Trees Using Water More Efficiently Due To Increase in Atmospheric Carbon Dioxide
A paper published online in the journal Nature Wednesday, examines how a dramatic change in atmospheric carbon dioxide levels makes trees thriftier with water.
It is a known fact that atmospheric carbon dioxide boosts the growth of plants. To state that carbon dioxide is an important plant food is not a new argument. Many experts have expressed concerns over the fate of forests in the face of climatic changes taking place because such alterations directly and indirectly affect the growth and productivity of the forests.
The new research suggests that in a direct response to increasing atmospheric carbon dioxide levels , trees are using water efficiently in order to achieve the given amount of growth.
Earlier studies have long predicted that plants would start using water more efficiently in response to the rise in carbon dioxide levels.
The study was led by Trevor Keenan and Andrew Richardson of Harvard University. Dave Hollinger, a plant physiologist, U.S. Forest Service's Northern Research Station is the co author of the study. The study was done in collaboration with scientists from the USDA Forest Service, Ohio State University, Indiana University and the Karlsruhe Institute of Technology in Germany.
The ratio of water loss to carbon gain is the key feature of ecosystem function that is fundamental to the global cycles of water, energy and carbon.
On analyzing the direct, long term measurements of whole ecosystem carbon and water exchange they noticed that over the past two decades there has been a rise in the plants using water efficiently, especially in the temperate and boreal forests of the Northern Hemisphere.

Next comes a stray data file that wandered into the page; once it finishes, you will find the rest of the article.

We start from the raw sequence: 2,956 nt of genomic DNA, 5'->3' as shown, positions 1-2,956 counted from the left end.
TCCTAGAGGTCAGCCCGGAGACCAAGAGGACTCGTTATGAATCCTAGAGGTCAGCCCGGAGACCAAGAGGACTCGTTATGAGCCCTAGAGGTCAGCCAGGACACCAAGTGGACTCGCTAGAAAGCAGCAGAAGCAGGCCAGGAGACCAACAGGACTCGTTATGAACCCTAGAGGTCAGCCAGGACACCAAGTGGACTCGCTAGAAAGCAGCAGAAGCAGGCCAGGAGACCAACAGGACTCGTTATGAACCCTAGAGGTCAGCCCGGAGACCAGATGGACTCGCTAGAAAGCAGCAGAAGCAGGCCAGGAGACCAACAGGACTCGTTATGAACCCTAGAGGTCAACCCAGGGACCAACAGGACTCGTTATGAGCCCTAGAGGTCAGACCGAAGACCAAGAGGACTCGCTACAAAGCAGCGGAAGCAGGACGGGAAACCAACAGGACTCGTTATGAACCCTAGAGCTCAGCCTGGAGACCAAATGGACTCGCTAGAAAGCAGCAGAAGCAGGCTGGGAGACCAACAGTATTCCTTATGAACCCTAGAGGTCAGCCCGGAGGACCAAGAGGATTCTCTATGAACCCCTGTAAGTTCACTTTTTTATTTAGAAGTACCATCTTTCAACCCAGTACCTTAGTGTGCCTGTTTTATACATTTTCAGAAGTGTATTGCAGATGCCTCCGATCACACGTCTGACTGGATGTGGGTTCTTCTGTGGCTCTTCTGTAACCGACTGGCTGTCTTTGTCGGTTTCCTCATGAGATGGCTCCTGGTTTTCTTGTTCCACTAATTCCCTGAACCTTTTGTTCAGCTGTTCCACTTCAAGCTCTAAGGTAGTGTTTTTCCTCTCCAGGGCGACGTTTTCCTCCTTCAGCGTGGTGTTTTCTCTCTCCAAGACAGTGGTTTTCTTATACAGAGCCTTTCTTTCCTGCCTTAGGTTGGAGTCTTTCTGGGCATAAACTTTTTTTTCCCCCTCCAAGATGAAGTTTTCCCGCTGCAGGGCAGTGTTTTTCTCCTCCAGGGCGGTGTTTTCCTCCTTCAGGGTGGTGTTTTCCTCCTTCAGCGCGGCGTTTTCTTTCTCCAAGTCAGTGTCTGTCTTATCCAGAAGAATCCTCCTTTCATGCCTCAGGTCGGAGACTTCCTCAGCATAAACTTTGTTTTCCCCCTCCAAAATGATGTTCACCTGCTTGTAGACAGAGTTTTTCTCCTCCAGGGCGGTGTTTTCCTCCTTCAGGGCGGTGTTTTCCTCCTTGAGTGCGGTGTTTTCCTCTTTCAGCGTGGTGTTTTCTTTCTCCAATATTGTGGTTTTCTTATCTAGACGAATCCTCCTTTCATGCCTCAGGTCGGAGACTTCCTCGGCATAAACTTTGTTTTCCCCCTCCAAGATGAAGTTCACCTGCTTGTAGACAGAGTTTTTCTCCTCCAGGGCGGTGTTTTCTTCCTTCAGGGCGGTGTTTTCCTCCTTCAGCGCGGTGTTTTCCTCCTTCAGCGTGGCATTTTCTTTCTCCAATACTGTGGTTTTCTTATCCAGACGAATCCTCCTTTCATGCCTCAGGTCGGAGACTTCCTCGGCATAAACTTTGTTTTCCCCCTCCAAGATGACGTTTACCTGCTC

According to Hollinger, "Our analysis suggests that rising atmospheric carbon dioxide is having a direct and unexpectedly strong influence on ecosystem processes and biosphere-atmosphere interactions in temperate and boreal forests."
There are some suggestions for the functioning of the ecosystem as well as services and feedbacks to the climate system, based on how efficiently trees are using water. The implications include improved water availability, improved timber yields, and all this in return can balance the effects of future drought.
On the contrary, the drop in evapotranspiration that is a mix of evaporation and plant transpiration from land to atmosphere leading to greater water use efficiency could trigger increase in air temperatures, lower humidity and a decreased recycling of continental precipitation. This in return causes increased runoff of continental freshwater along with the drought in other regions of the world that depend on the water transpired in other regions.
To test this they worked in 21 different forests sites in the U.S. and measured the uptake of carbon and use of water over 20 years. They worked on the technique called eddy covariance that depends on instruments mounted on the tall towers that extend over the forest canopy and permit the researchers to calculate the amount of carbon and water entering and exiting our ecosystem.
The towers placed in Harvard Forests are the best resource to study the forests' reaction to atmospheric carbon dioxide levels. Based on the data they calculated the total amount of carbon plants were locking up and the water they were losing, which was reducing drastically. This was not just limited to the research sites but also noticed in other regions as well by examining the long term data.
"We went through every possible hypothesis of what could be going on, and ultimately what we were left with is that the only phenomenon that could cause this type of shift in water-use efficiency is rising atmospheric carbon dioxide," Keenan said.
The results of experiments conducted in U.S. forests showed that the increase in efficiency was six times more when compared to the rise in the carbon dioxide levels.
The researchers state the need for further research prove these findings and a study that will work on data collected from various sites around the world.